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Tuesday night, I had the pleasure of watching the Boston Red Sox beat the New York Mets 9-4 at Fenway Park. But as much as Boston baseball can feel like a religion, I’d never personally witnessed any warm-fuzzies at the ballpark…until last night.

Before the game, the 1986 Red Sox were honored on the 20th anniversary of the team’s storied pennant- and division-winning season. I don’t have to tell any baseball fans out there that this is also the 20th anniversary of the team’s storied collapse and stunning World Series loss…to the New York Mets. That was the year they wheeled champagne into the Red Sox locker room only to roll it right back out. That was the year a ball slipped through Bill Buckner’s hands, and rolled tragically between his legs.

But as each retired player (of the ’86 Red Sox, only Roger Clemens is still playing professional baseball) jogged out onto the field to stand in their old field positions, there was nothing but love from the stands. The announcer made a specific point when he announced Buckner (who did not attend because he was taking his child to look at colleges) to say that the great player will always be welcome at Fenway Park. Everyone cheered.

To add to the positive mo-jo, former Red Sox pitcher Pedro Martinez, who now plays for the Mets, was also given an official warm Fenway Park welcome, and when he came out to wave to the crowd, everyone at Fenway was on their feet.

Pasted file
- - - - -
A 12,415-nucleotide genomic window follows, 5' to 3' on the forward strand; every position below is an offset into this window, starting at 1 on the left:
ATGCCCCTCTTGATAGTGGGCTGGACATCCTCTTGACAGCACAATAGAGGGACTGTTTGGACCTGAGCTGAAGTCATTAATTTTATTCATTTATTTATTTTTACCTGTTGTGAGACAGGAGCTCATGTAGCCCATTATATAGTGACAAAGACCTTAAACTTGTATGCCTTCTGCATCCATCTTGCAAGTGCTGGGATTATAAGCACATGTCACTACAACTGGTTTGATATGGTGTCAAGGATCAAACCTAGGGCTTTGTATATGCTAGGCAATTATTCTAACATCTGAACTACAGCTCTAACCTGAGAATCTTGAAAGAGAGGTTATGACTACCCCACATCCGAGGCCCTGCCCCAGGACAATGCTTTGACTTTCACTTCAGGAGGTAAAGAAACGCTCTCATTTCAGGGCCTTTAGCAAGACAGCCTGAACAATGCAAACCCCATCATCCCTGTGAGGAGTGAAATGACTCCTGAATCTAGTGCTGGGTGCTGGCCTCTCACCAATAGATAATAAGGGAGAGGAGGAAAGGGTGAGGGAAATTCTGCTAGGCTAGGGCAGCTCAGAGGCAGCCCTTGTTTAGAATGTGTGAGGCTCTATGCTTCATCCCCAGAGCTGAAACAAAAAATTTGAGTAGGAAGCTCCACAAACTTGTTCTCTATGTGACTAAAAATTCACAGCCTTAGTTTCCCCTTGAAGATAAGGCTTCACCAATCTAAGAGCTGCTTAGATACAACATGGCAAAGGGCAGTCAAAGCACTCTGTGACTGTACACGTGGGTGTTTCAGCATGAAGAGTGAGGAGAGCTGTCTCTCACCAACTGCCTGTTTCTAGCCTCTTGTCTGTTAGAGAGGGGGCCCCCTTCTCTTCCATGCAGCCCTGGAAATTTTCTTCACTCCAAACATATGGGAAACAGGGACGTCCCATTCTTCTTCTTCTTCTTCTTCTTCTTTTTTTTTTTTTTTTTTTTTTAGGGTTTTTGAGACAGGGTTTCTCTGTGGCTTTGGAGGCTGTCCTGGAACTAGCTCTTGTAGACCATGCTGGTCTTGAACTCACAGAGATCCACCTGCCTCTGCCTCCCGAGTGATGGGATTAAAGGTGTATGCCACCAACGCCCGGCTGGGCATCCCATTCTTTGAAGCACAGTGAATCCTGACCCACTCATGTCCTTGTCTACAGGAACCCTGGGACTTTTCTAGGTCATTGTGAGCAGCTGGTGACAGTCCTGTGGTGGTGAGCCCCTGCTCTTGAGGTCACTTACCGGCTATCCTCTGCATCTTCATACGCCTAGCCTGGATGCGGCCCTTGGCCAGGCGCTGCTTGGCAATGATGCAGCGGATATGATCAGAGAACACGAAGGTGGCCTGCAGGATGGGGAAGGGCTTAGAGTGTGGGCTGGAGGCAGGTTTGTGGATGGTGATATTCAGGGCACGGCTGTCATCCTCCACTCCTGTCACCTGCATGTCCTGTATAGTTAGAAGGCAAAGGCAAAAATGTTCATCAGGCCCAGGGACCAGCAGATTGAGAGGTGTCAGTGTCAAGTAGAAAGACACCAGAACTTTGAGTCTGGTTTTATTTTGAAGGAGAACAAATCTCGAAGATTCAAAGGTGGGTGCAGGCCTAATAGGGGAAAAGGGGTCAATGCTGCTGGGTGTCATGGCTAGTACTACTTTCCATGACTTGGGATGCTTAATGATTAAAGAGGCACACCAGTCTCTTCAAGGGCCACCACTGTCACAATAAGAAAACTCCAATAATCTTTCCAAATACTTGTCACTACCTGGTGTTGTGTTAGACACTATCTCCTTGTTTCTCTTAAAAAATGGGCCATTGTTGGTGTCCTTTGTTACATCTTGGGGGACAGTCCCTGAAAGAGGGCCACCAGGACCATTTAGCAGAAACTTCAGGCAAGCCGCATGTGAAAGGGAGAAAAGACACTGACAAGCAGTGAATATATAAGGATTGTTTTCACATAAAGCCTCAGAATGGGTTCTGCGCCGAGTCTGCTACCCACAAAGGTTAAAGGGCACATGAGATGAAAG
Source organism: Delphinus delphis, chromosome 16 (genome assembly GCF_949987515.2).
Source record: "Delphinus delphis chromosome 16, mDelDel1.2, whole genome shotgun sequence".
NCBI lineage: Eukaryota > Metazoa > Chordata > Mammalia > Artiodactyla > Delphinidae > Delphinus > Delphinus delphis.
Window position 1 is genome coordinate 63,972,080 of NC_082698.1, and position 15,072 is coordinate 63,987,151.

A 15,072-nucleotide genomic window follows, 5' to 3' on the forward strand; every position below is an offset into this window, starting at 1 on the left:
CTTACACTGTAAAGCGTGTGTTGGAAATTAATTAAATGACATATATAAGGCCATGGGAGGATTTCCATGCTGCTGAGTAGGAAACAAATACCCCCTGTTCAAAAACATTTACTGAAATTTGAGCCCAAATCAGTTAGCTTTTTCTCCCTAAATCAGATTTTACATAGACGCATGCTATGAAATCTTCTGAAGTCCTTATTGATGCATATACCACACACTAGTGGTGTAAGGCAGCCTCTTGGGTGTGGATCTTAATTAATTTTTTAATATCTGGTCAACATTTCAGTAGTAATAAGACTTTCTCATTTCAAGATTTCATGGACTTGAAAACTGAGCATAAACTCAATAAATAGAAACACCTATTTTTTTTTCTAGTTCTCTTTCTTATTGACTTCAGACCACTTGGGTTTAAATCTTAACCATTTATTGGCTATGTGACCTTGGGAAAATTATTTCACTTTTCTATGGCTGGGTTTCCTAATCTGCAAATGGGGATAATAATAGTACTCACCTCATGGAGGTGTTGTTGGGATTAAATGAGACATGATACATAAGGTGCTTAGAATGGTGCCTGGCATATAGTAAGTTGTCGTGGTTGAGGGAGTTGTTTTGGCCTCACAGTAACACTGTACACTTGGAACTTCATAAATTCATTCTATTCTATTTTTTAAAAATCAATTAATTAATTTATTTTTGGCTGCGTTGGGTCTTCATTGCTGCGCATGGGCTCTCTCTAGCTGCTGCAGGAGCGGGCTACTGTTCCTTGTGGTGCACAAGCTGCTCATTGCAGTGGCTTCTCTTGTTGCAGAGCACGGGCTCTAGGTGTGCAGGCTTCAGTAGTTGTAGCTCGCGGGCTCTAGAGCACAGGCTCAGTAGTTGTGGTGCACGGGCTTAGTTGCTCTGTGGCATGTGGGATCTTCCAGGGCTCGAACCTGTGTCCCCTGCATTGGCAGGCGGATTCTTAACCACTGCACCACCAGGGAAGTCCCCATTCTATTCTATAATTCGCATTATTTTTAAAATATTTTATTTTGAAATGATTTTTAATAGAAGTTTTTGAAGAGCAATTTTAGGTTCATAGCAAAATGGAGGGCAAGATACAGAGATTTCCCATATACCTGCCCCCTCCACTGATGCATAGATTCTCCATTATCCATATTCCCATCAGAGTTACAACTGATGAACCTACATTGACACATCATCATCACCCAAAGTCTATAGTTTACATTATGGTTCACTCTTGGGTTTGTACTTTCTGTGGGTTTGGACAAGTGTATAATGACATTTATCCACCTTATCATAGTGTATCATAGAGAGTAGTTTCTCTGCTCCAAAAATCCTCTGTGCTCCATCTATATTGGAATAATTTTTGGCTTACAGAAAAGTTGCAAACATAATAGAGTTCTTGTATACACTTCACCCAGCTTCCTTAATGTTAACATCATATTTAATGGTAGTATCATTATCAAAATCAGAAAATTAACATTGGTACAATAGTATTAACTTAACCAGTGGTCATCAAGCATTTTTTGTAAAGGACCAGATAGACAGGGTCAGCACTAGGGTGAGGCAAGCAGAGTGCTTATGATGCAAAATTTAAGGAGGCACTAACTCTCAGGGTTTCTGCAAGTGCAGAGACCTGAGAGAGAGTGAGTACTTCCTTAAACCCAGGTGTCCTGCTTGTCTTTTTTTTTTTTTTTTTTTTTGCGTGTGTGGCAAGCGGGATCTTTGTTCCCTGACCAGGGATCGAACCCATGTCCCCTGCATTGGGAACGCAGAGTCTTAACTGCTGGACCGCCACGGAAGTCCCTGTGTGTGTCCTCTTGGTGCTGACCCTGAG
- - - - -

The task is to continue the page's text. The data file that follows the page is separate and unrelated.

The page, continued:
Listening to sports radio on the way home from the game, the host told a caller who called the ovations “bittersweet,” that those feelings weren’t fair. It was time to move on from the painful past, to “let it go” and celebrate 1986 for the victory that it was. It was time to let that year’s later defeat fade into safely distant history.

But then host pointed out that the warm welcome, the happy nostalgia, would probably not have been possible prior to the 2004 Red Sox’s World Series victory, the team’s first since 1918.

As much pride and excitement surrounds Red Sox baseball, there also remains a lot of pent-up frustration and disappointment with roots in that ballpark. Seems one World Series win wasn’t enough to take the “bitter” out of “bittersweet” for that caller. But for the rest of the fans who stood and clapped as those Red Sox legends took the field, it was a brand new day.

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